The Upside of Unpredictable Revenue

(Originally published as an article within ECCU’s former e-publication, Ministry Banking Today.)

Three ministries—each impacted differently by the economy. We asked them how changes in revenue have affected their financial management, and the impact those decisions have had on their ministry. Whether income increased, decreased, or remained stable, a theme emerged: Nothing is taken for granted and every expense is now evaluated more carefully than ever before.

Increased Blessings, Added Responsibility

The King's Academy (TKA) is a college preparatory school in Sunnyvale, California, that prepares middle and high school students in both academics and service to Christ. The school’s website states, “We live fully expecting that miraculous things will occur in the lives of kids…” It is likely this same faith has kept TKA thriving even with the economy working against them.

As enrollments continue to rise, TKA is acutely aware of the abundant blessing. For as long as they are able, they will continue to offer raises to staff and mission trips for students while striving to improve courses and maintain funding for academics. Even with that goal in mind, staff is very mindful of expenses. “It is hard to get a teacher to ask for money for classroom improvements, but we encourage this and try to say ‘yes,’” says Carolyn Corstorphine, the business office director.

Even in a “business as usual” mode, TKA still has concerns about possible declines in enrollment and is moving forward cautiously. “Yet some decisions cannot be made based on finances,” Corstorphine says. In some instances, this meant turning away students with disciplinary issues or who were not a good fit academically. Above all, the school pursues only what is best for the students…and continues to anticipate the miracles.

Decreased Income, Enlarged Opportunity

For Destiny Metropolitan Worship Church (DMWC) in Atlanta, Georgia, the journey has never been about ease. When founding Pastor Dr. Bryan E. Crute moved to Georgia to start the church plant, all of his family’s personal possessions were burned in a moving truck fire.

In 15 years, the church has grown from the Crute’s basement to a 127,000-square-foot building on 12.7 acres. While the ministry has grown, DMWC has experienced financial setbacks in recent years. Most notably, they made the sobering decision to lay off eight full-time staff.

Now, the staff at DMWC has a new perspective on expenditures. “Our motto is, ‘Let creativity override currency,’” says Dr. Latona Disher, treasurer and business services manager. “We even have fun with it. We challenge each other and compete to find lower rates on supplies and services. We focus on what is essential.”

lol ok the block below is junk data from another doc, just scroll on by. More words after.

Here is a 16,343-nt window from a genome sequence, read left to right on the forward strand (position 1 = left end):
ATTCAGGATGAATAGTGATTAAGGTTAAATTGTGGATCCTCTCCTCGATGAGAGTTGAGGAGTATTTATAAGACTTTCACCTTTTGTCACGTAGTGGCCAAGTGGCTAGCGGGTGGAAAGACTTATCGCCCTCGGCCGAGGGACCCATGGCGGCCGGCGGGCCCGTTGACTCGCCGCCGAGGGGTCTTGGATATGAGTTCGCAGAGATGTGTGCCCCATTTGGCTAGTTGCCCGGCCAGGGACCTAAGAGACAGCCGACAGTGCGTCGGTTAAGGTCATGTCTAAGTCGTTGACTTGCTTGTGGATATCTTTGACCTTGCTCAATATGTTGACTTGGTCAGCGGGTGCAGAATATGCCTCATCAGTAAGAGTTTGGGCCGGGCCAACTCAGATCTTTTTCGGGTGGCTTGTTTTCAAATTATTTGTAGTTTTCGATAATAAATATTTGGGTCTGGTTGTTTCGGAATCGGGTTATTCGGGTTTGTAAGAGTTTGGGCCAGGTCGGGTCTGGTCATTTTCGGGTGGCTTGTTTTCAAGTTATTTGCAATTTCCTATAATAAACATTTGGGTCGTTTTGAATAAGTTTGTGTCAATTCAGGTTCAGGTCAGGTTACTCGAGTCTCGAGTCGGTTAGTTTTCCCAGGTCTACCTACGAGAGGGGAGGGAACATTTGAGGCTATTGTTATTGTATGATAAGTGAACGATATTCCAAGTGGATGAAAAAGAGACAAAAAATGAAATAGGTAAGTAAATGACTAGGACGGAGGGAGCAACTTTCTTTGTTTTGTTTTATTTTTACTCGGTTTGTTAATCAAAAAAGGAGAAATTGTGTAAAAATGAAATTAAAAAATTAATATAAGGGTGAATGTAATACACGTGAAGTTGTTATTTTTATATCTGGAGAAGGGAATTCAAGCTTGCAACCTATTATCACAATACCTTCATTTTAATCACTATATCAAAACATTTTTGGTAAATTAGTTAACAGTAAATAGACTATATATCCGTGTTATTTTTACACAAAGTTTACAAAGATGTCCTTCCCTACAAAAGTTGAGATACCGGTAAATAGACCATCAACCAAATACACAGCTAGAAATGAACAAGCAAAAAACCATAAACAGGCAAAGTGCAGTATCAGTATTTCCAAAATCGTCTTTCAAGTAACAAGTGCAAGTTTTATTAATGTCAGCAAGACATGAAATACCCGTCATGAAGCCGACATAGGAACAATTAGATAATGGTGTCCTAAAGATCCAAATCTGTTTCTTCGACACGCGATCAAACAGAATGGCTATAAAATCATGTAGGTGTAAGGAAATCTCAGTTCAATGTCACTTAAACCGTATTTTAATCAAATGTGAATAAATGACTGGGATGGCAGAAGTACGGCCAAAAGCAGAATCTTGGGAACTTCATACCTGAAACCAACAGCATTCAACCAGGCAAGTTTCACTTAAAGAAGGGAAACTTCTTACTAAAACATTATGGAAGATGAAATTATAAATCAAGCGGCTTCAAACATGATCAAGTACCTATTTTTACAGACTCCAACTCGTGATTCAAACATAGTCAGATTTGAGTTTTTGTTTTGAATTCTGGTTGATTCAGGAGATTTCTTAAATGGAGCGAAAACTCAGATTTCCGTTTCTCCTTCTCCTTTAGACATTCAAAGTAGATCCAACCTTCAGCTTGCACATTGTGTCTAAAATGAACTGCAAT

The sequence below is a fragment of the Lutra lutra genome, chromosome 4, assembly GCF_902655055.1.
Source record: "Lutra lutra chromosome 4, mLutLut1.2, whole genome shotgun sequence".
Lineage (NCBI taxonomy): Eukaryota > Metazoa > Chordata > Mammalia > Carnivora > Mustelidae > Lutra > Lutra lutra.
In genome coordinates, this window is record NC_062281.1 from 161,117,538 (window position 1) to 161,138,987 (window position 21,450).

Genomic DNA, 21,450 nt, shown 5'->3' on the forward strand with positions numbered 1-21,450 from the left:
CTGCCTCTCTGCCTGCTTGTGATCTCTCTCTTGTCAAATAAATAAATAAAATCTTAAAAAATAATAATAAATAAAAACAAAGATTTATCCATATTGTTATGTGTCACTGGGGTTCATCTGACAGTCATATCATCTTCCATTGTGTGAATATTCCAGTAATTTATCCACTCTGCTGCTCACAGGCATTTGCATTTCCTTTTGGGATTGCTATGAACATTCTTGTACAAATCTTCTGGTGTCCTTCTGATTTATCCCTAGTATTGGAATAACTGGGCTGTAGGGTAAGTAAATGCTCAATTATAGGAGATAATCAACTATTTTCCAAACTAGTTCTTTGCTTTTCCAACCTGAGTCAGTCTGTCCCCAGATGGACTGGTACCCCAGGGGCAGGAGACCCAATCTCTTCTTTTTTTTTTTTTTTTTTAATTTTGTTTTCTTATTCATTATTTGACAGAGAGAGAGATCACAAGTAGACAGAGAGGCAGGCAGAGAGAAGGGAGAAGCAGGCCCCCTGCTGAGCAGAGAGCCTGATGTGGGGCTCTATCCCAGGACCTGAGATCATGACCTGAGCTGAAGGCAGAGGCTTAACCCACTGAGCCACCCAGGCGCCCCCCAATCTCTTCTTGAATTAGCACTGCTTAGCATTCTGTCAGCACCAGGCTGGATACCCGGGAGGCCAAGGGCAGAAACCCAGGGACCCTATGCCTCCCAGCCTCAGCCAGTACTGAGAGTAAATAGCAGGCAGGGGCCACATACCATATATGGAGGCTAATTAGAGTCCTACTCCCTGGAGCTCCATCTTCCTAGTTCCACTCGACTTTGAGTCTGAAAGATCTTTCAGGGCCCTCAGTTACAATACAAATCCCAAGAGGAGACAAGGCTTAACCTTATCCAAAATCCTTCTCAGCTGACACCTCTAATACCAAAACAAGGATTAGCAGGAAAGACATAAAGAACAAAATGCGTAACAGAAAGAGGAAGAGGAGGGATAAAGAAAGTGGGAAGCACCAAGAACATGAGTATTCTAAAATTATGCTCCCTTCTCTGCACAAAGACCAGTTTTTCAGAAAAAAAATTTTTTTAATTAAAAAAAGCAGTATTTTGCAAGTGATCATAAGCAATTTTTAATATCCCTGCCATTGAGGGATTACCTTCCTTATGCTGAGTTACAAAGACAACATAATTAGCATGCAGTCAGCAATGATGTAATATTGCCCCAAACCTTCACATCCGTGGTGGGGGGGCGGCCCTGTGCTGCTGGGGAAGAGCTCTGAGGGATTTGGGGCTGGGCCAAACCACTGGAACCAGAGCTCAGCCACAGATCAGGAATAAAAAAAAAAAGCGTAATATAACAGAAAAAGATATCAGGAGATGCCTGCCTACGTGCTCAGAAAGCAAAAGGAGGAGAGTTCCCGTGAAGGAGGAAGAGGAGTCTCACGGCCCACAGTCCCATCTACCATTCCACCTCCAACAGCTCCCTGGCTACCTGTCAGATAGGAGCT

Dr. Disher says varied expenses were easy to adjust, but fixed expenses were harder to decrease. The solution: “Rather than shooing away those calls from vendors soliciting business, we would get a quote and use it to negotiate a lower rate with current providers,” she says. The church was able to cut costs on services such as payroll, utilities, insurance, and even pest control.

In spite of a decline in revenue, DMWC has never been more aligned in their mission. At every level, every expense is reviewed to ensure optimal return on money and time. And it’s paying off. As the church builds its financial reserves, lives continue to change for the glory of God.

Sustained Income, Increased Faith

New Hope Ministries in Lakewood, Colorado, continues to live up to its name. When the recession began, this inner city ministry saw revenue drop about ten percent. At the first signs of decline, Pastor Ray Chavez recognized that the battle was not of flesh and blood. “The ministry was in a spiritual struggle,” says Chavez. “As funds went down, the struggle became stronger. I could feel and see that people were holding back financially out of fear.” Chavez began teaching on giving and stewardship. “If God is going to see us through, we have to be givers,” he told his congregation. He presented a challenge to give toward the “Dollar a Day” program, asking 300 to 400 people to give a dollar every day, in addition to their regular tithe.

Pastor Chavez knows that honesty with his congregation has made all the difference. “We asked them to be faithful so we can reach the harvest, and finances are going up,” he says.

“We are careful with every expense but, even more than that, we seek the Lord for his finances,” he explains. “We’ve got to ask for his help, and God is faithful. Prayer is a big part of seeing God supply the need.”

And pray they do. Every Monday and Friday night, over 200 people come to pray—for finances, for leaders, and to reach the harvest. And Chavez eagerly anticipates how God will answer: “I believe this year we are going to be up [in giving] ten percent or more. I am trusting God for that.”

 

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